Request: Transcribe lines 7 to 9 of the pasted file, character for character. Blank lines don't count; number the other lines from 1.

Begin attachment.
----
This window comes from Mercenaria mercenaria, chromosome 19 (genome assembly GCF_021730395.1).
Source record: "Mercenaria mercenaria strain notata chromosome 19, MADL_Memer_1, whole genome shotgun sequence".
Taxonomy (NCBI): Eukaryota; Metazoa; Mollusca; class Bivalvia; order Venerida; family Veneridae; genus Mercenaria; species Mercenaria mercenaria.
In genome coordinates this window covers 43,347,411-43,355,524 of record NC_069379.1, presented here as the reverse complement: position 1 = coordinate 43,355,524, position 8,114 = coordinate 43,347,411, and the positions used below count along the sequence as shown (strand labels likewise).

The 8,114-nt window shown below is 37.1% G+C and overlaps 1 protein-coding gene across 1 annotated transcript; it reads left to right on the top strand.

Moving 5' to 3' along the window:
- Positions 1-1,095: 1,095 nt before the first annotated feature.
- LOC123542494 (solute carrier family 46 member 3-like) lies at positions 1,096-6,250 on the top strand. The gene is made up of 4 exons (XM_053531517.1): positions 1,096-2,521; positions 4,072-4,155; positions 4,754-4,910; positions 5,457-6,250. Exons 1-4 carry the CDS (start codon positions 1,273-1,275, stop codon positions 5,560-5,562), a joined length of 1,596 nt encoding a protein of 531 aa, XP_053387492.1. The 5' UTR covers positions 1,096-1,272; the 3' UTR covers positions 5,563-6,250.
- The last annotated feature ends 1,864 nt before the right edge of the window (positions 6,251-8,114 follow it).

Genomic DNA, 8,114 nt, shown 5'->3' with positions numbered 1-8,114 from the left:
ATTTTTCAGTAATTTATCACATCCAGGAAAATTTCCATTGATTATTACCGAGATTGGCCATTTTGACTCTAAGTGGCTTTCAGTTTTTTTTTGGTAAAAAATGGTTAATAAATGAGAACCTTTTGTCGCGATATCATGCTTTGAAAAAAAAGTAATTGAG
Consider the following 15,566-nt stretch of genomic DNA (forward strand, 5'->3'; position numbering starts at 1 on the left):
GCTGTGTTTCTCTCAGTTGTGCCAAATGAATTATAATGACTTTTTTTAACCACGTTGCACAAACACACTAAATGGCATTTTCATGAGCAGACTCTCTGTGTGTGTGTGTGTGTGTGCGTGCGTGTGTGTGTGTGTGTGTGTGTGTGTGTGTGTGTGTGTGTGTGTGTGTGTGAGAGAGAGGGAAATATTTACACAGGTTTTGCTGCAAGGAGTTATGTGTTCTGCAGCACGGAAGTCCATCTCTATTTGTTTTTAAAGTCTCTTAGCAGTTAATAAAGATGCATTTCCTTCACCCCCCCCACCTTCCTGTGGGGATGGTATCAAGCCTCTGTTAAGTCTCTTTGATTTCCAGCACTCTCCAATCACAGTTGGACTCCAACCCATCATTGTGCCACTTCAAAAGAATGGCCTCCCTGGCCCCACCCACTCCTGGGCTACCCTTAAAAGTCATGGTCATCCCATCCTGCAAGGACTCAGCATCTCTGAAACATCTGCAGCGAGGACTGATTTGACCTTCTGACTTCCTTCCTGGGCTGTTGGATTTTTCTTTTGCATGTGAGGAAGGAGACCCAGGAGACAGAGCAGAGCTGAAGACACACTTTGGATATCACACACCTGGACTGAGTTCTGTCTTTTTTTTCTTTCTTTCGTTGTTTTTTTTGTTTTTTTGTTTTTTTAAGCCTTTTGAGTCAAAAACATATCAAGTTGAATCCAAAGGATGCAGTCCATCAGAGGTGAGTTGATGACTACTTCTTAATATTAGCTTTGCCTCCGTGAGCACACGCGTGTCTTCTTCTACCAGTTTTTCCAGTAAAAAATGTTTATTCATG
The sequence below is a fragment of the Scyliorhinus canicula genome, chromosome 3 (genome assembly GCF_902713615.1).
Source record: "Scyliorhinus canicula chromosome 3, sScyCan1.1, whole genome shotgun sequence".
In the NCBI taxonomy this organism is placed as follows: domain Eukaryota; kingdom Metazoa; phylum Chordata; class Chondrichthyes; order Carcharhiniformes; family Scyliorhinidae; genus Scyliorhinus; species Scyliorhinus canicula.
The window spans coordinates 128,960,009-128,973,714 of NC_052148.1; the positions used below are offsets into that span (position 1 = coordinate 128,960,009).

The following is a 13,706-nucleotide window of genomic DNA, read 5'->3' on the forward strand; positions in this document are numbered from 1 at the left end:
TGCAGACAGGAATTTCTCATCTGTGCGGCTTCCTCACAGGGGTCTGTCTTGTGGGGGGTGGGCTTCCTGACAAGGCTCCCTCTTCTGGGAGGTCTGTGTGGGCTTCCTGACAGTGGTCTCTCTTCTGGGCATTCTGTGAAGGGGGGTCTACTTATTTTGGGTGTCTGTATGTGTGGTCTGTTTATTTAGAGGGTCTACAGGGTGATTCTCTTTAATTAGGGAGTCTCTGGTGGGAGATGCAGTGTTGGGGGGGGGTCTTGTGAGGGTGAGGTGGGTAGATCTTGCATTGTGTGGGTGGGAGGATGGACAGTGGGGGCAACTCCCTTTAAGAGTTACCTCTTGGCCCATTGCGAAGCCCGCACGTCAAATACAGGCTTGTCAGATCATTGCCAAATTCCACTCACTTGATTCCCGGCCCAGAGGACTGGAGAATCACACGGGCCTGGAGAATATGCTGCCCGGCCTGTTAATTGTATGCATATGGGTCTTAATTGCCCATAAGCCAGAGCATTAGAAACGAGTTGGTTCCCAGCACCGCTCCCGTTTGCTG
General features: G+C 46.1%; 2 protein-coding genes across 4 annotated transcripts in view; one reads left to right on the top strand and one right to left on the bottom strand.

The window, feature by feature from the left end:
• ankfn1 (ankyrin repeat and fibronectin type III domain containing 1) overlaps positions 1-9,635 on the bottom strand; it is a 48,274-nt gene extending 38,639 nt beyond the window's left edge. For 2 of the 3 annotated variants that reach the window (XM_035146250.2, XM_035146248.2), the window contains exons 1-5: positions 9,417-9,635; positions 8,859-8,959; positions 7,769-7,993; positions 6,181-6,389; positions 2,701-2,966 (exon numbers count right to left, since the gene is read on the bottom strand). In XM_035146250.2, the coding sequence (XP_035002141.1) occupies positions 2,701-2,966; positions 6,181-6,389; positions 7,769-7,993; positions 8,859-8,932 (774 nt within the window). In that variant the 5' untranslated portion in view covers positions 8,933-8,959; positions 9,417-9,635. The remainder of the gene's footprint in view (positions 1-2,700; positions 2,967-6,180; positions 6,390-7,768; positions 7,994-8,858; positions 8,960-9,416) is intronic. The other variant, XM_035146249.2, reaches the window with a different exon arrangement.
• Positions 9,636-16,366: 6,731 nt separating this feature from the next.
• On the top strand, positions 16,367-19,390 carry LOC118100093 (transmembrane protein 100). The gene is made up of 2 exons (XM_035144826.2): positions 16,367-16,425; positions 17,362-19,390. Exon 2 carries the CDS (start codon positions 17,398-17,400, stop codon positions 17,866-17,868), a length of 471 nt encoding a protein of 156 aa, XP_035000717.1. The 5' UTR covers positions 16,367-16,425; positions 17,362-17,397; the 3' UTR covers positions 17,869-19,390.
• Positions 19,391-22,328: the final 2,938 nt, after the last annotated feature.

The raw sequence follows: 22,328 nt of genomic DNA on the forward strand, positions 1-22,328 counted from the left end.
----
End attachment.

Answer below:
- Positions 1-1,095: 1,095 nt before the first annotated feature.
- LOC123542494 (solute carrier family 46 member 3-like) lies at positions 1,096-6,250 on the top strand. The gene is made up of 4 exons (XM_053531517.1): positions 1,096-2,521; positions 4,072-4,155; positions 4,754-4,910; positions 5,457-6,250. Exons 1-4 carry the CDS (start codon positions 1,273-1,275, stop codon positions 5,560-5,562), a joined length of 1,596 nt encoding a protein of 531 aa, XP_053387492.1. The 5' UTR covers positions 1,096-1,272; the 3' UTR covers positions 5,563-6,250.
- The last annotated feature ends 1,864 nt before the right edge of the window (positions 6,251-8,114 follow it).